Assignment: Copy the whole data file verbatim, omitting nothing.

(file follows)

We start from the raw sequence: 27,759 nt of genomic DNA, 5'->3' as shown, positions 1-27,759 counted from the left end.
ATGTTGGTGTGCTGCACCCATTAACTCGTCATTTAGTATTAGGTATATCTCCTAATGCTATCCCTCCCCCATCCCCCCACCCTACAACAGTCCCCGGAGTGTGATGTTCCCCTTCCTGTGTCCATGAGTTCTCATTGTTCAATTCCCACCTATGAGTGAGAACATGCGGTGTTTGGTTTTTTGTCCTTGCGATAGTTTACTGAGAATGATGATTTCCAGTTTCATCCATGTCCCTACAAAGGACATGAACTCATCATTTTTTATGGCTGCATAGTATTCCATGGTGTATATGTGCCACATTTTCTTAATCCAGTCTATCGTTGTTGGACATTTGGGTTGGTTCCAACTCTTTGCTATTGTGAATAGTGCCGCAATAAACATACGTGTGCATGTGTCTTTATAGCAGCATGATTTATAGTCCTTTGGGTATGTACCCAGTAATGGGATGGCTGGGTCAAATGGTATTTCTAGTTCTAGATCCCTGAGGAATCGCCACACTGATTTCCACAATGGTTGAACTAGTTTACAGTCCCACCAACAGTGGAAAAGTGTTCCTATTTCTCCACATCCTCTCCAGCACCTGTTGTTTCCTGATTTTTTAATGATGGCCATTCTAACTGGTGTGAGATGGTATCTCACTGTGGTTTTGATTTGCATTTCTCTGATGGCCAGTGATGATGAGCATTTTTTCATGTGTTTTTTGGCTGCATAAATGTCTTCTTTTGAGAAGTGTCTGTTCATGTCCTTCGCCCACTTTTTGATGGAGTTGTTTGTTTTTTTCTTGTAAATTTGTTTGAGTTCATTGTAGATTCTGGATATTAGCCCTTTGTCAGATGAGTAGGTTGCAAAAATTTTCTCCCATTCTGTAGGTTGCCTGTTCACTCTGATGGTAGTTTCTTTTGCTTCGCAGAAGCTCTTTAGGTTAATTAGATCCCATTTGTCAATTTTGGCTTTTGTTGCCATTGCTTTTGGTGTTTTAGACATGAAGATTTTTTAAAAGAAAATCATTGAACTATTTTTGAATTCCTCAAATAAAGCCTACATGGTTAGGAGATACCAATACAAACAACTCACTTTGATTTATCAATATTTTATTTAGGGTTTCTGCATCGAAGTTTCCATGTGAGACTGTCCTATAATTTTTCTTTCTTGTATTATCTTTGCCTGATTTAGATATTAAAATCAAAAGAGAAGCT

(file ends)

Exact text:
We start from the raw sequence: 27,759 nt of genomic DNA, 5'->3' as shown, positions 1-27,759 counted from the left end.
ATGTTGGTGTGCTGCACCCATTAACTCGTCATTTAGTATTAGGTATATCTCCTAATGCTATCCCTCCCCCATCCCCCCACCCTACAACAGTCCCCGGAGTGTGATGTTCCCCTTCCTGTGTCCATGAGTTCTCATTGTTCAATTCCCACCTATGAGTGAGAACATGCGGTGTTTGGTTTTTTGTCCTTGCGATAGTTTACTGAGAATGATGATTTCCAGTTTCATCCATGTCCCTACAAAGGACATGAACTCATCATTTTTTATGGCTGCATAGTATTCCATGGTGTATATGTGCCACATTTTCTTAATCCAGTCTATCGTTGTTGGACATTTGGGTTGGTTCCAACTCTTTGCTATTGTGAATAGTGCCGCAATAAACATACGTGTGCATGTGTCTTTATAGCAGCATGATTTATAGTCCTTTGGGTATGTACCCAGTAATGGGATGGCTGGGTCAAATGGTATTTCTAGTTCTAGATCCCTGAGGAATCGCCACACTGATTTCCACAATGGTTGAACTAGTTTACAGTCCCACCAACAGTGGAAAAGTGTTCCTATTTCTCCACATCCTCTCCAGCACCTGTTGTTTCCTGATTTTTTAATGATGGCCATTCTAACTGGTGTGAGATGGTATCTCACTGTGGTTTTGATTTGCATTTCTCTGATGGCCAGTGATGATGAGCATTTTTTCATGTGTTTTTTGGCTGCATAAATGTCTTCTTTTGAGAAGTGTCTGTTCATGTCCTTCGCCCACTTTTTGATGGAGTTGTTTGTTTTTTTCTTGTAAATTTGTTTGAGTTCATTGTAGATTCTGGATATTAGCCCTTTGTCAGATGAGTAGGTTGCAAAAATTTTCTCCCATTCTGTAGGTTGCCTGTTCACTCTGATGGTAGTTTCTTTTGCTTCGCAGAAGCTCTTTAGGTTAATTAGATCCCATTTGTCAATTTTGGCTTTTGTTGCCATTGCTTTTGGTGTTTTAGACATGAAGATTTTTTAAAAGAAAATCATTGAACTATTTTTGAATTCCTCAAATAAAGCCTACATGGTTAGGAGATACCAATACAAACAACTCACTTTGATTTATCAATATTTTATTTAGGGTTTCTGCATCGAAGTTTCCATGTGAGACTGTCCTATAATTTTTCTTTCTTGTATTATCTTTGCCTGATTTAGATATTAAAATCAAAAGAGAAGCT